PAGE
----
How To Stop A Toddler From Running Away

How To Stop A Toddler From Running Away

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If you have a runaway child and need help to keep your child from bolting, then you need to read this.

When my kids were toddlers, I was always super uneasy when leaving the house because I never knew what could happen once we left the front door.

My Mommy anxiety rolls in and panic ensues..and then we ended up not leaving the house at all.

I’m positive I am not the only Momma bear dealing with this sort of challenge and I wanted to share my tips on how I finally got over the hurdle of a runaway child using positive parenting methods.

Listening Skills

Teaching toddlers to not run away will require some patience on your part, and some listening training for your toddler.

A lot of times when parents see a child that is well behaved and sitting in a stroller or walking nicely with mommy, that the child is just naturally well behaved and you somehow ended up with a wild one that keeps you on your toes.

This is not the case at all, a lot of the times the children who are well behaved have been trained to listen (sometimes the parents don’t even know they were training the kids!).

The running / darting off behaviour can be very serious and dangerous for young children so it is important to break that habit and replace it with new behaviour.

Basically you’ll need to make your expectations clear, be consistent in your message and follow through with consequences that you set.

Practical Tips For Stopping A Run Away Toddler

  1. Set Clear Expectations
  2. Be Consistent With Requirements
  3. Follow Through Consequences
  4. Praise A Job Well Done

Something you should do in any situation is to state all of your rules in a simple, easy to understand way before you leave the house or get into the stroller.

Make it clear that if rules are not followed, the consequence will be going home. The thing is, you must make sure to be able to follow through on that consequence in order for it to be effective.

This is not a good consequence if you are paying $300 to get into the zoo (exaggeration, sorry, our Zoo is crazy expensive!) and you threaten to leave because if the running away sequence starts 15 minutes into your trip, you’re going to lose a lot of cash if you turn around and go back home.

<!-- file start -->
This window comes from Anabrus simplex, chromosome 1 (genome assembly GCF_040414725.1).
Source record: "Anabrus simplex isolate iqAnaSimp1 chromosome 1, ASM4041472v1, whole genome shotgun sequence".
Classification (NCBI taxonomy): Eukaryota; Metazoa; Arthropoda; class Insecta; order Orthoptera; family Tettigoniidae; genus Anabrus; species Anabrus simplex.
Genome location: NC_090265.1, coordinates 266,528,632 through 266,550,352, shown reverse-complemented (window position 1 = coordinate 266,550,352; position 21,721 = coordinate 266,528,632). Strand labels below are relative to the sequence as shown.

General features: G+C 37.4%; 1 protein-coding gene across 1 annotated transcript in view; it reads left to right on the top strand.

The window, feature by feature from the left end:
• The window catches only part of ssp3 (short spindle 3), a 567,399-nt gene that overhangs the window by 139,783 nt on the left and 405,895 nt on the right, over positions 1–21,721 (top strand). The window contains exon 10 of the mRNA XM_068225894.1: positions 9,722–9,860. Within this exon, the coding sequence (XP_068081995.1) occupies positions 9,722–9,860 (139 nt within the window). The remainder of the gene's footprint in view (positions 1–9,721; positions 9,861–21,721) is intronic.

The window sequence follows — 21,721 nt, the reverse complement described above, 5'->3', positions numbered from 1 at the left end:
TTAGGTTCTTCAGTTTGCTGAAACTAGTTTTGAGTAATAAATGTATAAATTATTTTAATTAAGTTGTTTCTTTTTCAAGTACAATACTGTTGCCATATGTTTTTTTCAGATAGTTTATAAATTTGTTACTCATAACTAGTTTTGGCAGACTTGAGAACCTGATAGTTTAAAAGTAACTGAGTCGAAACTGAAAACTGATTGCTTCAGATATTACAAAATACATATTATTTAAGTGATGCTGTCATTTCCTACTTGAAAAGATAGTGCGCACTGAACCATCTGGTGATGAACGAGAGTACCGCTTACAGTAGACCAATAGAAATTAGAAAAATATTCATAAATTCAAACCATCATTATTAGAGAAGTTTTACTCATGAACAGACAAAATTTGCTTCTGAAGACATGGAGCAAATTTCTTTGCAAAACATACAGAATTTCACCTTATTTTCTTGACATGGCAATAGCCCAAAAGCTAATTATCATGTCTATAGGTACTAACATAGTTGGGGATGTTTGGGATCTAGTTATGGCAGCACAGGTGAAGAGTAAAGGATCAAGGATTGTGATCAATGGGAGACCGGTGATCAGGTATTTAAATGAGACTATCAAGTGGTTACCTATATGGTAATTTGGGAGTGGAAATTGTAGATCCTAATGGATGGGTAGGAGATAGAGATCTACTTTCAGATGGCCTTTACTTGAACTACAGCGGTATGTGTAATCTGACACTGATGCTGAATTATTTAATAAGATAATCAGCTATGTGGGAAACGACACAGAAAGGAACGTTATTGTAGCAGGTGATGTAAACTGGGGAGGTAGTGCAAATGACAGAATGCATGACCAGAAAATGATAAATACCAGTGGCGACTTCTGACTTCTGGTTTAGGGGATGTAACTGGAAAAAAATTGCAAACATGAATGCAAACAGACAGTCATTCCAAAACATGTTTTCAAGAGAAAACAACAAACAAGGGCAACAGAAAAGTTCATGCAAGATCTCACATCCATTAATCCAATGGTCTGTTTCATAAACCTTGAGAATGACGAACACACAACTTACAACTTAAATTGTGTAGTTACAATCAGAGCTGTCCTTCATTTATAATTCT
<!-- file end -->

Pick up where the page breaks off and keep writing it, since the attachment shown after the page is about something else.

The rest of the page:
A good turn of phrase for explaining the discipline to your kids is” Safety First, Fun Second”.

If the listening/safety doesn’t happen, the fun thing you had planned doesn’t happen.

This isn’t punishment, it is a way to get kids to understand what is safe and what is not. It should not be used a threat, but rather an explanation.

A good way to see if your child understood the statement, ask a few questions to confirm they had their listening ears on.

Alternative Ways To Help Your Child Not Run Away

The Backpack

The first thing you can try is to get a backpack with a tether. It is a safety leash made for children that usually comes with an adorable backpack that kids love to wear.

This method keeps your child safe by your side all while giving them the freedom to walk on their own.

Personally not my favourite method, mostly because it did not work on my kids, but I have seen this very successful for MANY of my friends and family members and thus it is my number one suggestion for your runaway child.

Make It Into A Game

Sometimes the best thing to do is make a game of the situation.

Letting the imagination out with a simple game such as pretending the running child is a vehicle and giving commands such as “red” (means stop), “Yellow” (Means Slow Down), and “Green” (Means Go).

This kind of method is called ” Learning Through Play” and I am a huge advocate for this. I find children learn really well through hands-on learning situations.

Try The “Hold The Stroller” Approach

Sometimes the best thing to do is get your child to hold onto the stroller while you push it around. This gives them the independence of walking as well as the satisfaction of helping you out.

This is a win-win situation and could last a long while until your child is exhausted from walking and needs to get back into the stroller.

If your child starts out walking nicely alongside the stroller but then starts to run away when they see shiny exciting objects in the distance, you will have to put the child back into the stroller for being unsafe.

The most important thing to remember that this is typical behaviour for a 2-3-year-old and while the stage is frustrating, it is not their fault. These little humans are just excited about life and they want to know and feel everything and anything they can!

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